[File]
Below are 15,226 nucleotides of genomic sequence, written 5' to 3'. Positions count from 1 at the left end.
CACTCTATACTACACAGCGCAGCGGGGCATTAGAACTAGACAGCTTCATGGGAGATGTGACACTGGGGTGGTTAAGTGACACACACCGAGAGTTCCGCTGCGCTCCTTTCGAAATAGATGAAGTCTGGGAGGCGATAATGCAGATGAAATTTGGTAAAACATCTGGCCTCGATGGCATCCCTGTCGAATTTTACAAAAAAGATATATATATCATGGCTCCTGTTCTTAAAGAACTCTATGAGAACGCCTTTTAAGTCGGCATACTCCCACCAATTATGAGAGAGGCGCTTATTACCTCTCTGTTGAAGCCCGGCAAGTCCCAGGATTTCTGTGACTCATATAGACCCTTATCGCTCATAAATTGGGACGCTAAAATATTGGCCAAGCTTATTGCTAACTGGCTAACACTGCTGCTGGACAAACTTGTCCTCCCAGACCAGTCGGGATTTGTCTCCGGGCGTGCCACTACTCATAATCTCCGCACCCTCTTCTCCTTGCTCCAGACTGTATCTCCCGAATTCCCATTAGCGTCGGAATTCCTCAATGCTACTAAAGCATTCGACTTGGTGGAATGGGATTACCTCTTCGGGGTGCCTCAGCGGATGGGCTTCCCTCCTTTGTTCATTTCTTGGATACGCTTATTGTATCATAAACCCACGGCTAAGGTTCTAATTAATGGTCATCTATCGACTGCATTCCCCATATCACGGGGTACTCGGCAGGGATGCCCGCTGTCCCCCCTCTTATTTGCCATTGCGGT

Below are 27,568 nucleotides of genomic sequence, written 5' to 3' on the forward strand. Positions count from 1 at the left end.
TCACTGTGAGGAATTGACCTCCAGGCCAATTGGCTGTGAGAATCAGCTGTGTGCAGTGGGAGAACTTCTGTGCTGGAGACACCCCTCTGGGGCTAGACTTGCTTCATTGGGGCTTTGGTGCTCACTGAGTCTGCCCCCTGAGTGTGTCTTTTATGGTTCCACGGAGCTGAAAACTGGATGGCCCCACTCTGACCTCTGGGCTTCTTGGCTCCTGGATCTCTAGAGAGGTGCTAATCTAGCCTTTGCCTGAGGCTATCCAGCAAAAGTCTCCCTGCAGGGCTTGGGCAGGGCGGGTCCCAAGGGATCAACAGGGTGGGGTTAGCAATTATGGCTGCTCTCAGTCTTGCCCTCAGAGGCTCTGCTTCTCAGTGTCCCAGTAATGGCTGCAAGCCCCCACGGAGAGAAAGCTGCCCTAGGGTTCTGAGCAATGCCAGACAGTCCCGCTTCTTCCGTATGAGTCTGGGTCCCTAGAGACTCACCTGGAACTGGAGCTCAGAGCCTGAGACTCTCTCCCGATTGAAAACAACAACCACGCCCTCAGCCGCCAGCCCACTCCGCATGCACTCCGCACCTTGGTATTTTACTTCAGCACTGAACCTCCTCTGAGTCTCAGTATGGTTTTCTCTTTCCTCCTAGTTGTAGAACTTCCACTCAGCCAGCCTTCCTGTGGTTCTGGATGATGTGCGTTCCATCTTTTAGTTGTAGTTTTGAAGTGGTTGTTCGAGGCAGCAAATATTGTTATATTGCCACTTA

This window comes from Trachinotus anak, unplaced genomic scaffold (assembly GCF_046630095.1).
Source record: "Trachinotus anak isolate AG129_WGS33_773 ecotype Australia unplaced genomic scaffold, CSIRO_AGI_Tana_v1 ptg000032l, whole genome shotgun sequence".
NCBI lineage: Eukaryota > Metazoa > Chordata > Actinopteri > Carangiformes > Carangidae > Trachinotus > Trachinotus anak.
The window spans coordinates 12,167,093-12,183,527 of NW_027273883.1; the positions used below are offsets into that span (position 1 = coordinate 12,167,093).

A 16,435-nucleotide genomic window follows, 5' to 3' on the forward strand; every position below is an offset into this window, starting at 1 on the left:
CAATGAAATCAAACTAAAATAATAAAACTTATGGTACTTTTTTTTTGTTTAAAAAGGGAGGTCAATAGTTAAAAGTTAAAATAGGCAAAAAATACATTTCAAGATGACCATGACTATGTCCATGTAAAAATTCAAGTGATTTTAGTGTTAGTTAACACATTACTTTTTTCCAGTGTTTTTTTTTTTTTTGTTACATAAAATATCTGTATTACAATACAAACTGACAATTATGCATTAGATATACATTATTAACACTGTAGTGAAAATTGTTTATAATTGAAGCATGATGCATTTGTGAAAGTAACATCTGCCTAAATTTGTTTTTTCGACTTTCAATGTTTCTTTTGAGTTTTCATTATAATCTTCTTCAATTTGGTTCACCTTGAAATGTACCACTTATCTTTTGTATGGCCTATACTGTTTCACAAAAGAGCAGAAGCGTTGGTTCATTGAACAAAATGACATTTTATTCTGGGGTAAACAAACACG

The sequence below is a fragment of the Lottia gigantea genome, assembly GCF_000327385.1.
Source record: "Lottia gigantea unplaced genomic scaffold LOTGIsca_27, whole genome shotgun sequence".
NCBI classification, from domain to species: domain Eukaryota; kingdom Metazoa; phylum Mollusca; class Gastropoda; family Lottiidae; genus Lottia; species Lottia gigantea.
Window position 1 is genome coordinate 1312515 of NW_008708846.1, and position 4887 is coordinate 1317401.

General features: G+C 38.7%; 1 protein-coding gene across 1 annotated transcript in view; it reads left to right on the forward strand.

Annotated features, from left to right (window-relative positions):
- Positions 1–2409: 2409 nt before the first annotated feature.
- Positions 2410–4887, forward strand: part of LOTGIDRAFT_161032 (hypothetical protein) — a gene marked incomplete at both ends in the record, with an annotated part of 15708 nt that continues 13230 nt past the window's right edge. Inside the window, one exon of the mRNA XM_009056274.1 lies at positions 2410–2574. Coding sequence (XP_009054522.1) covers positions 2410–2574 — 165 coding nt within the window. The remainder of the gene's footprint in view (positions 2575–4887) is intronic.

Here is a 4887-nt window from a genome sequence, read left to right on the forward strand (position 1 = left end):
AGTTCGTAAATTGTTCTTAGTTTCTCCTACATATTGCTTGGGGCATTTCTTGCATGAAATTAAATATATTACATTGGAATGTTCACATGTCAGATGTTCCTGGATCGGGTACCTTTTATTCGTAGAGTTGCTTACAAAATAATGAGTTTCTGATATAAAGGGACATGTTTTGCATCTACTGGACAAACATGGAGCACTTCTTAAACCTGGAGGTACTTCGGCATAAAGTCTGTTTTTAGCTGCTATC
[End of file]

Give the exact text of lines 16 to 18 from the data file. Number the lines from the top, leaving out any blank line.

Annotated features, from left to right (window-relative positions):
- Positions 1–2409: 2409 nt before the first annotated feature.
- Positions 2410–4887, forward strand: part of LOTGIDRAFT_161032 (hypothetical protein) — a gene marked incomplete at both ends in the record, with an annotated part of 15708 nt that continues 13230 nt past the window's right edge. Inside the window, one exon of the mRNA XM_009056274.1 lies at positions 2410–2574. Coding sequence (XP_009054522.1) covers positions 2410–2574 — 165 coding nt within the window. The remainder of the gene's footprint in view (positions 2575–4887) is intronic.